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dc.contributor.advisorAlexander, Patricia Aen_US
dc.contributor.authorDumas, Denis Georgeen_US
dc.date.accessioned2016-06-22T06:05:11Z
dc.date.available2016-06-22T06:05:11Z
dc.date.issued2016en_US
dc.identifierhttps://doi.org/10.13016/M2T48H
dc.identifier.urihttp://hdl.handle.net/1903/18324
dc.description.abstractRelational reasoning, or the ability to identify meaningful patterns within any stream of information, is a fundamental cognitive ability associated with academic success across a variety of domains of learning and levels of schooling. However, the measurement of this construct has been historically problematic. For example, while the construct is typically described as multidimensional—including the identification of multiple types of higher-order patterns—it is most often measured in terms of a single type of pattern: analogy. For that reason, the Test of Relational Reasoning (TORR) was conceived and developed to include three other types of patterns that appear to be meaningful in the educational context: anomaly, antinomy, and antithesis. Moreover, as a way to focus on fluid relational reasoning ability, the TORR was developed to include, except for the directions, entirely visuo-spatial stimuli, which were designed to be as novel as possible for the participant. By focusing on fluid intellectual processing, the TORR was also developed to be fairly administered to undergraduate students—regardless of the particular gender, language, and ethnic groups they belong to. However, although some psychometric investigations of the TORR have been conducted, its actual fairness across those demographic groups has yet to be empirically demonstrated. Therefore, a systematic investigation of differential-item-functioning (DIF) across demographic groups on TORR items was conducted. A large (N = 1,379) sample, representative of the University of Maryland on key demographic variables, was collected, and the resulting data was analyzed using a multi-group, multidimensional item-response theory model comparison procedure. Using this procedure, no significant DIF was found on any of the TORR items across any of the demographic groups of interest. This null finding is interpreted as evidence of the cultural-fairness of the TORR, and potential test-development choices that may have contributed to that cultural-fairness are discussed. For example, the choice to make the TORR an untimed measure, to use novel stimuli, and to avoid stereotype threat in test administration, may have contributed to its cultural-fairness. Future steps for psychometric research on the TORR, and substantive research utilizing the TORR, are also presented and discussed.en_US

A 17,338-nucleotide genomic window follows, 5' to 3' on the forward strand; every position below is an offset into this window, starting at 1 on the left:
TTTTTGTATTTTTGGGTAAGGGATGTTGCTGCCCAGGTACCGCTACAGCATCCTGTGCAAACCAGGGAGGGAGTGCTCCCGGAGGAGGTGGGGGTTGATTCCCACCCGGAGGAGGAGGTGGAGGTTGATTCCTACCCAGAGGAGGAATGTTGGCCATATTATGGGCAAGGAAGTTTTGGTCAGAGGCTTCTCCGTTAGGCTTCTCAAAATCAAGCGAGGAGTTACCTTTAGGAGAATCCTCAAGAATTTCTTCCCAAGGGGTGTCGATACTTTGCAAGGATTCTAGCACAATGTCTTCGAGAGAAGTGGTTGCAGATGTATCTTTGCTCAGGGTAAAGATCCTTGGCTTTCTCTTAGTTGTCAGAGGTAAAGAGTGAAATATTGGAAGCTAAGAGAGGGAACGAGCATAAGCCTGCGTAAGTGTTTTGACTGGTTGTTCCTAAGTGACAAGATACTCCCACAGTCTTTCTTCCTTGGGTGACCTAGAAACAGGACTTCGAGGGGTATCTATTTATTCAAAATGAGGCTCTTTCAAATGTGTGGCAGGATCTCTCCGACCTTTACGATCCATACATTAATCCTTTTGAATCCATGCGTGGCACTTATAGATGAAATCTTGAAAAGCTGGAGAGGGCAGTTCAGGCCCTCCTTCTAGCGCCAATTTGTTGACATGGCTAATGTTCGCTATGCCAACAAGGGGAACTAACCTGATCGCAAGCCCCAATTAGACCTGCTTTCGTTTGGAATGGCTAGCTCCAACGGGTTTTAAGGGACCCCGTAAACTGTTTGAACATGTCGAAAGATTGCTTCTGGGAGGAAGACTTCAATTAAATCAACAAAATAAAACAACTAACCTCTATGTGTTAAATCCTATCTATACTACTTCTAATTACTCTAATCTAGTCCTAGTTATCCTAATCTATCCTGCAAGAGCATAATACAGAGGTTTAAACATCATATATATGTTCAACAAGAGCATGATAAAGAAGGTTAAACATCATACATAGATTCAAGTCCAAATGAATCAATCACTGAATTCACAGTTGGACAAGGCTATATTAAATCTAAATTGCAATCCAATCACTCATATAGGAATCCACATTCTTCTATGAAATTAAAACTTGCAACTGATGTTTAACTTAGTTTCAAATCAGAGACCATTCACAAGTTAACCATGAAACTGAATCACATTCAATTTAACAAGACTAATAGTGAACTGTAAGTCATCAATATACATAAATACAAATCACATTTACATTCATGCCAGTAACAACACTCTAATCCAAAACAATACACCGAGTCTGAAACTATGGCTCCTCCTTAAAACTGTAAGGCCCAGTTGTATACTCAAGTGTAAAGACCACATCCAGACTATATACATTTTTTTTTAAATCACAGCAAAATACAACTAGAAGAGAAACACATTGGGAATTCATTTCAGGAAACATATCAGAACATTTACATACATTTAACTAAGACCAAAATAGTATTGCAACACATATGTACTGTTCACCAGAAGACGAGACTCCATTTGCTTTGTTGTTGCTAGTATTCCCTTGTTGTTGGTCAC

dc.language.isoenen_US
dc.titleSEEKING CULTURAL FAIRNESS IN A MEASURE OF RELATIONAL REASONINGen_US
dc.typeDissertationen_US
dc.contributor.publisherDigital Repository at the University of Marylanden_US
dc.contributor.publisherUniversity of Maryland (College Park, Md.)en_US
dc.contributor.departmentHuman Developmenten_US
dc.subject.pqcontrolledEducational psychologyen_US
dc.subject.pquncontrolledanalogyen_US
dc.subject.pquncontrolledanomalyen_US
dc.subject.pquncontrolledcultural fairnessen_US
dc.subject.pquncontrolleddifferential item functioningen_US
dc.subject.pquncontrolleditem response theoryen_US
dc.subject.pquncontrolledrelational reasoningen_US


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